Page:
The symptoms of hay fever include runny eyes, a stuffy nose, and sometimes blotchy, itching skin as well. Fortunately, there are a number of a ways to address these symptoms, both at home and under the care of a doctor. Treatments range from allergy shots, which are designed to desensitize the patient to the allergen causing the hay fever, to dietary changes. Often, the condition can be treated at home; severe cases of hay fever such as those which cause the patient to frequently miss work or school merit a trip to the doctor.
You may hear a doctor referring to hay fever as "allergic rhinitis," which is a more accurate term, referring to the irritation of the nasal passages or rhinitis caused by exposure to environmental allergens. Many people associate hay fever with hay because pollen is a frequent allergen, but numerous other things in the environment can cause the condition as well. One of the first steps in treating hay fever symptoms is identifying what is causing the symptoms, so that you can avoid the allergen.
Pollen and dander are two common culprits behind hay fever symptoms, since both are airborne and often ubiquitous. If you notice an increase in hay fever symptoms in the spring and summer, pollen is a very likely cause. Try to minimize your exposure by keeping the windows closed and planning outdoor activities for the afternoon, when pollen counts tend to be lower. People with severe hay fever may prefer to stay indoors and take advantage of air conditioning.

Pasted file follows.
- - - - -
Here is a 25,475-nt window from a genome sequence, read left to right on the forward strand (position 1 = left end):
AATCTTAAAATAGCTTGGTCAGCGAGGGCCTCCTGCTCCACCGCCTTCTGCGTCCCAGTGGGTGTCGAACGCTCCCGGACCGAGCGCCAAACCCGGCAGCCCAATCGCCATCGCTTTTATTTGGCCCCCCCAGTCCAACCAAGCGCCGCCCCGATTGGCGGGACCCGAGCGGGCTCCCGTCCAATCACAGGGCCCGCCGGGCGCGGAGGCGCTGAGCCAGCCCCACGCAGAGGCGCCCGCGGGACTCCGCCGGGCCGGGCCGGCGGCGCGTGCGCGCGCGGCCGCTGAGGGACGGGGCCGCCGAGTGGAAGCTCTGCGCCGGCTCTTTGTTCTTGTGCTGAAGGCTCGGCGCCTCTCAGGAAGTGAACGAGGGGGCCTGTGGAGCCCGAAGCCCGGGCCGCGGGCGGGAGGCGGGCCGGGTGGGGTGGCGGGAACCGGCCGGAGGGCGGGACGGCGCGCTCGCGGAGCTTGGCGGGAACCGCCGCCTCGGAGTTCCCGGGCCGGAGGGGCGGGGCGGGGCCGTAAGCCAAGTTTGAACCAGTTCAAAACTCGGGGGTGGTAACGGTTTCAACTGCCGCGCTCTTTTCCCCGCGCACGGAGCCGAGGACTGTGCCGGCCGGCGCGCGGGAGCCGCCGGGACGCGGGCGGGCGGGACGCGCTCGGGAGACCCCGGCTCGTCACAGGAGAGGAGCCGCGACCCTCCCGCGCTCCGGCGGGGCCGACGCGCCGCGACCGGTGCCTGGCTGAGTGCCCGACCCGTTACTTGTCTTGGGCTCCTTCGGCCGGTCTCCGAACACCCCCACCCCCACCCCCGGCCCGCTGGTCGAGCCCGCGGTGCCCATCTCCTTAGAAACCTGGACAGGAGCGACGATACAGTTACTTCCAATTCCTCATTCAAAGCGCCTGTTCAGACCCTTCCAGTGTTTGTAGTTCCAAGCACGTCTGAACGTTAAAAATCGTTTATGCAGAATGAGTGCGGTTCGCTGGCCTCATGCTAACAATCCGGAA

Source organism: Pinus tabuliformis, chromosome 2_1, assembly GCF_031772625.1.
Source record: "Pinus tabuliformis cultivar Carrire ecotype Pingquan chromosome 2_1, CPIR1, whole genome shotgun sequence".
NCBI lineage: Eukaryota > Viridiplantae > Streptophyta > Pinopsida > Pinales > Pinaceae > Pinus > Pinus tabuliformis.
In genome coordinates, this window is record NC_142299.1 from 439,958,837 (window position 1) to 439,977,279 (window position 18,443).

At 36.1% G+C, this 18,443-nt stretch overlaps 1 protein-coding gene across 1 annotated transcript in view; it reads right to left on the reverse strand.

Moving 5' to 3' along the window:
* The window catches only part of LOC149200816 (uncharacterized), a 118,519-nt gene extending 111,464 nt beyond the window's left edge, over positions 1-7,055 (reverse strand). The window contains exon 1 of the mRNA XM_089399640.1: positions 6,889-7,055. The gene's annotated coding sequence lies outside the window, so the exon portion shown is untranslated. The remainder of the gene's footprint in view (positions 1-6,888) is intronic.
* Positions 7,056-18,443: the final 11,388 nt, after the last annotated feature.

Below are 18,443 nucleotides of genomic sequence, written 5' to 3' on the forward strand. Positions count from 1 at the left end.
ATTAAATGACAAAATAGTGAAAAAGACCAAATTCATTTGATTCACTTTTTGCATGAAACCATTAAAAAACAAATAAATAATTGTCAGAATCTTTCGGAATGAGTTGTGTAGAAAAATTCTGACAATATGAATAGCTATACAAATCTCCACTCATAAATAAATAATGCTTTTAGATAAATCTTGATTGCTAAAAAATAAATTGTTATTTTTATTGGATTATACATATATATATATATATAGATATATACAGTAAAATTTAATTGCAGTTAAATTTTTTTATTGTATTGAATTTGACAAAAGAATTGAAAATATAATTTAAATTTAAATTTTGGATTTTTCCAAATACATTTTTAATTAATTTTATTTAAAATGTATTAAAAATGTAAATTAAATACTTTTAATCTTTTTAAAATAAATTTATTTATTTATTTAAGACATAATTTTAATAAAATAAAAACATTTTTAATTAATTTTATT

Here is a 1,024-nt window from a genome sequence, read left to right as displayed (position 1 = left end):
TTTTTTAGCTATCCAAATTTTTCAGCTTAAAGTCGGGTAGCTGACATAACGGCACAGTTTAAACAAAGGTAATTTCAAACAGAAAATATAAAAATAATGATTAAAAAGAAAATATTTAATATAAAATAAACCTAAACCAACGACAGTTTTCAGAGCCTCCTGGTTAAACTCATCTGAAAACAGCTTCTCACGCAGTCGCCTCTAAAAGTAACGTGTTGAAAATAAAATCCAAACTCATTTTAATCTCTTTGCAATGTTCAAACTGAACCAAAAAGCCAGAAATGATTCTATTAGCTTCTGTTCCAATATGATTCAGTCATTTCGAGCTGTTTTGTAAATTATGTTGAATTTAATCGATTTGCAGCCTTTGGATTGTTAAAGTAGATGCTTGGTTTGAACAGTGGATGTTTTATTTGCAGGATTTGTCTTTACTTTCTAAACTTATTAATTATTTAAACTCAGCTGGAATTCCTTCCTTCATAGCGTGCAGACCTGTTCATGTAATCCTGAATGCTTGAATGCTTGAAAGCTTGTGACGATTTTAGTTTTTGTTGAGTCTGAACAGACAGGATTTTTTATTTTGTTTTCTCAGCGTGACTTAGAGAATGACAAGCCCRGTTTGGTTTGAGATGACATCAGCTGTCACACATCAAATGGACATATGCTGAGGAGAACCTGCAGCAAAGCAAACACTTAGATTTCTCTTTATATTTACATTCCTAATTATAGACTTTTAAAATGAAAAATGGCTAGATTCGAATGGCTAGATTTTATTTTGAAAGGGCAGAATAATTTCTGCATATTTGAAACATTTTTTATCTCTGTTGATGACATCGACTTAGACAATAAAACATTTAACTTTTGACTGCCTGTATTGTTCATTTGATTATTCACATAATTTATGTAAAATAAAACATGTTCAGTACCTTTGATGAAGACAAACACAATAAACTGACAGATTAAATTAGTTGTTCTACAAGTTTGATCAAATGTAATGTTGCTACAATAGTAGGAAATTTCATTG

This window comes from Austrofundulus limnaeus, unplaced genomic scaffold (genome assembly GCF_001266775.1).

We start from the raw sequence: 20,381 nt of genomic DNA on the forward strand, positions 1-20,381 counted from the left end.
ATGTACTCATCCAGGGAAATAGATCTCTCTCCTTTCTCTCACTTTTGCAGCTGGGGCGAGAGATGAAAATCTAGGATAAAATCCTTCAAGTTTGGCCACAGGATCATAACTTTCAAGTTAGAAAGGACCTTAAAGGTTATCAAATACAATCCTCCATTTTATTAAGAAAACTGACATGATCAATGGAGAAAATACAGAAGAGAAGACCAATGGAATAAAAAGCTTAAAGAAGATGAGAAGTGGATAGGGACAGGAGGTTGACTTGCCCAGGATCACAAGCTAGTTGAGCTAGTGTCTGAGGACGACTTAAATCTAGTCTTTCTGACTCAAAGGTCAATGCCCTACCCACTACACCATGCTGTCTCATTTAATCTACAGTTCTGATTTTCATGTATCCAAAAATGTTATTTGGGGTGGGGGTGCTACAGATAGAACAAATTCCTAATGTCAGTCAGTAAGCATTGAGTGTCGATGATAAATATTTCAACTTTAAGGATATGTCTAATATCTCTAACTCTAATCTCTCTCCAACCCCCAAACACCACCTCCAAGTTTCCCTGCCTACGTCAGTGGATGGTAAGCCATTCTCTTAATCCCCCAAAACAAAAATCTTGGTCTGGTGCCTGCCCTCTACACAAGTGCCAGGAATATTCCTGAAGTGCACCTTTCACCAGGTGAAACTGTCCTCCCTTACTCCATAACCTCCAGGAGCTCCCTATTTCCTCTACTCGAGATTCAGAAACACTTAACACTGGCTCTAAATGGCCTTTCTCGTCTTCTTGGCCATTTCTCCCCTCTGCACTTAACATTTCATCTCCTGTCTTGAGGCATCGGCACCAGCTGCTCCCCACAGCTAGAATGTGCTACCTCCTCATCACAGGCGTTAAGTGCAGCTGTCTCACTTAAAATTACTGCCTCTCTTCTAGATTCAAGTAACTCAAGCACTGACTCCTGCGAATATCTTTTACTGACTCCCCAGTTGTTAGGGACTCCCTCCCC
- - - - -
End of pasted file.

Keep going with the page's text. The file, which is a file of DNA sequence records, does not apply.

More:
Some over-the-counter medications can help relieve hay fever symptoms. Antihistamines will help to reduce the allergic reaction, bringing associated swelling, itching, and discomfort down. Try to use non-drowsy formulas, if possible, so that you can remain alert and functional while taking the medication. Decongestants also help to stop up a runny nose. If your hay fever is severe, a doctor may prescribe corticosteroid injections, pills, or nasal sprays.
Over-the-counter nasal sprays can also help. If you get a sore throat, try gargling with a mild salt water rinse, or drinking soothing teas like peppermint and chamomile. Itchy, watery eyes can be treated with eye drops to relieve redness and temper the allergic reaction. Some people have also found success in eating a diet high in whole grains, vegetables, and healthy oils, such as the Mediterranean diet. Avoid dairy, as it promotes mucus production, which is not desirable when you are already suffering from a runny nose.
In a case where hay fever symptoms are severe and unrelenting, you may want to consider immunotherapy, or allergy shots. Be prepared to commit to an extended course of treatment, as the doctor will test you to determine what, exactly you are allergic to and then treat you for it. Allergy shots may take several months, but they are designed to desensitize you, so that your hay fever symptoms are not nearly so severe.